In 1 929 the world was hit by the first great challenge to the Federal Reserve, the Great Depression and unfortunately the Fed failed both on its monetary policy mission and on its financial stability mission. On the monetary policy side, the Fed did not ease monetary policy as you would expect it to in a period of deep recession and in its job of being lender of last resource it responded inadequately to the bank runs, essentially allowing a tremendous decline in the banking system as many banks failed, and as a result, bank failures swept the country.
When Roosevelt came he did two things that helped fix the problems cause by the Feds. One was the establishment of deposit insurance and the other one was abandoning the gold standard for good. The Federal Reserve failed in their first challenge in both pars of its mission but these lessons are going to e carried away trough time. Some of the things they learned from were that they didn’t use monetary policy aggressively to prevent deflation and it didn’t perform adequately its function as a lender of last resort.
The congress revised the Federal Reserve Act approved in 1913 to lessen the independence of the Reserve Banks and concentrate power in the Board of Governors in Washington. Nonetheless between asses t asses the Federal Reserve was subservient to the Treasury. After the World War two, and a lot of struggle, the Fed was finally successful in its campaign to regain its independence to use its interest rate tools to fight inflation. In the 1 ass’s and sass’s the Feud’s primary concern was macroeconomic stability and there was a lot of growth occurring.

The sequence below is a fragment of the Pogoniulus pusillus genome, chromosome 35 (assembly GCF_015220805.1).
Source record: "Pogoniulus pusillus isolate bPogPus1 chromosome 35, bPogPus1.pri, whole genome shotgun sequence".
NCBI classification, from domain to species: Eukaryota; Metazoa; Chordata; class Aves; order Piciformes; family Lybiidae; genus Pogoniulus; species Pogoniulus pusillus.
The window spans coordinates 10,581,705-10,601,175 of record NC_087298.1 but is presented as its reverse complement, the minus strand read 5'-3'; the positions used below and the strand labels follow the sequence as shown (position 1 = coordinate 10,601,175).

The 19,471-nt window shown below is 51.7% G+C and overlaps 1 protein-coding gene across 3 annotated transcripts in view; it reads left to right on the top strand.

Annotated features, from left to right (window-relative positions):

Starting in the mid sass’s, monetary policy became too easy and this led to a wave in inflation that only got higher between 1965 and 1982. He said there was many factors for this Great Inflation, like the Feud’s cooperation with the Treasury in funding debt and price controls. The author commends Paul Blocker for breaking the inflation strike with his policies from 1979 to 1982. This led to what Was known as the “great Moderation”, which was a very real phenomenon in where both growth and inflation were more stable to a remarkable extent. Bracken’s then starts talking about the Great Recession and the 2007 -? 2008 financial crisis.
He talks about the mortgage crisis and the policies undertaken by the Fed to mitigate it. The crisis was a reflection of the vulnerabilities of the private sector, which were excessive debt, failure of banks to monitor risks, a lot of short-term funding, gaps in regulation, etc. The financial crisis of 2008 was not a normal banking crisis because it was centered in the non-bank financial yester. The collapse of Lehman led too massive global financial market panic and the Fed created special liquidity facilities to provide funding to the money markets.
Facilities for broker dealers, asset backed securities and many other institutions were created. Once the crisis was over, the author describes how the tools of monetary policy were used to prevent a repeat of the Great Contraction. The Fed cut its federal funds rate aggressively in 2007 and then again in 2008 almost to zero. He says that under his watch in 2012 the Fed adopted a 2 percent inflation target and also commitment to keep monetary policy simulative until unemployment was reduced to the natural rate it was supposed to be.